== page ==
Newsweek’s list of America’s Best High Schools — that is, public schools where the highest percentage of students take college-level courses — is out.
Once again the School for the Talented and Gifted in Dallas leads the list, which is dominated by magnet schools. (Charter schools make up 15 percent of the list, including #16 ranked Preuss UCSD, which claims all students qualify for a subsidized lunch.) However, super-elite schools are excluded, which seems a bit odd.
Jay Mathews, who created the Challenge Index, argues for the importance of AP testing, even at schools where few AP students pass the exam. (If fewer than 10 percent pass, the school is kicked off the “best” list.)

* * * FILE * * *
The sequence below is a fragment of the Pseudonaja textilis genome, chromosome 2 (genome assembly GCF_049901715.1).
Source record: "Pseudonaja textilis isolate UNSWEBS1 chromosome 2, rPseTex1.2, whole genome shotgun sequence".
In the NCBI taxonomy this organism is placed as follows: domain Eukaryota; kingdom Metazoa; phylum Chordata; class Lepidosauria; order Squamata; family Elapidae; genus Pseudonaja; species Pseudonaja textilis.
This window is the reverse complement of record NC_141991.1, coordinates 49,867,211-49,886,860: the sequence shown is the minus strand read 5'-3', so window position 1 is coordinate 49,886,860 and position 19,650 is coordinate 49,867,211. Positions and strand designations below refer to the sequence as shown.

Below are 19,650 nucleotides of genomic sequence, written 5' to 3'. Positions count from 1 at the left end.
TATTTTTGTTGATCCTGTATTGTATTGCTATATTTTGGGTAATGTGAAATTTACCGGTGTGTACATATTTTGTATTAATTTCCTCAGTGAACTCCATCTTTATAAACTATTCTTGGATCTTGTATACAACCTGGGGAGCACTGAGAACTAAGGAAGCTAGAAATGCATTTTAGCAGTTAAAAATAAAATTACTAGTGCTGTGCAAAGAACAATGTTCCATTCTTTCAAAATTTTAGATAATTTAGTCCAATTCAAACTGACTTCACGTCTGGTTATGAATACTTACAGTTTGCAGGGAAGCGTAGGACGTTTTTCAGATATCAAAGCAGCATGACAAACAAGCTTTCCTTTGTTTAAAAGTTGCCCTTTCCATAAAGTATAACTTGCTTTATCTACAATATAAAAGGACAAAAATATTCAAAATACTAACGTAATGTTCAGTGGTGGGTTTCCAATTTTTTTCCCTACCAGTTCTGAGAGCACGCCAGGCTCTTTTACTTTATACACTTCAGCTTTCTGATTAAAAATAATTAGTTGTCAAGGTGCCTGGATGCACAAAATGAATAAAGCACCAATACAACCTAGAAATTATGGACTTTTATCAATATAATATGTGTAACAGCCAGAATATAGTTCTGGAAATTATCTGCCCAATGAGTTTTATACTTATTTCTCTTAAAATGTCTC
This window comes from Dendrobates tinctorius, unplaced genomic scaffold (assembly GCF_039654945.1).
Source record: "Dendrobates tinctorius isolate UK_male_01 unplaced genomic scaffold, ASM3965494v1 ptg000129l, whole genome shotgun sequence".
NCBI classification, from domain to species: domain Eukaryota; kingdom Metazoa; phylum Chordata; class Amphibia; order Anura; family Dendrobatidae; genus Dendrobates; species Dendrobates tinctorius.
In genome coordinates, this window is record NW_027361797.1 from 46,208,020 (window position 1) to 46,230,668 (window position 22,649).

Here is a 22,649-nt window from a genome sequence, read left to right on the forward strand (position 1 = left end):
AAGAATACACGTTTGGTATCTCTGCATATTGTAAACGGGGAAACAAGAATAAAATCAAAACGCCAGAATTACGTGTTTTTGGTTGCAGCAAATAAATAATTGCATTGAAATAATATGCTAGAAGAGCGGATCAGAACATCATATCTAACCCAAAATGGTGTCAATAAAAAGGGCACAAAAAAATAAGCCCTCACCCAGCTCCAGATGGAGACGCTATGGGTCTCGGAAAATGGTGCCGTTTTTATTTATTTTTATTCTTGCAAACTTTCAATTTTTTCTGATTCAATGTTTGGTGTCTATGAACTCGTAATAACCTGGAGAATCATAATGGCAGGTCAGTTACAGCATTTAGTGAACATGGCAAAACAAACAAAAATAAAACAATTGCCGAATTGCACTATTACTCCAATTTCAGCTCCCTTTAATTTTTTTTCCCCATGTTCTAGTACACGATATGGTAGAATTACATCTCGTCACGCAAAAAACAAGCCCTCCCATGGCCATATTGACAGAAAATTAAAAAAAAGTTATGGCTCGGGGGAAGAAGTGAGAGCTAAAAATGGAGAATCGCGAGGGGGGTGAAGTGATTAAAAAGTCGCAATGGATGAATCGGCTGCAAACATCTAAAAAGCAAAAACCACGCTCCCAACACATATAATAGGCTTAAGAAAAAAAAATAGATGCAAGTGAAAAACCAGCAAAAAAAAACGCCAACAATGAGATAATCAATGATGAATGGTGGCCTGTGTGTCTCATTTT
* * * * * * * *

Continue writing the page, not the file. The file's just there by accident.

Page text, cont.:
The average U.S. high schooler does less than an hour of homework a night and spends twice as much time watching television. And it shows in their academic achievements. There has been no significant increase in average reading or math achievement for American 17-year-olds in the last three decades. If AP, IB, and other college-level classes can get more of this age group off the sofa and back to their books, it would be a step forward for the country and a good measure of which schools are really serious about academics.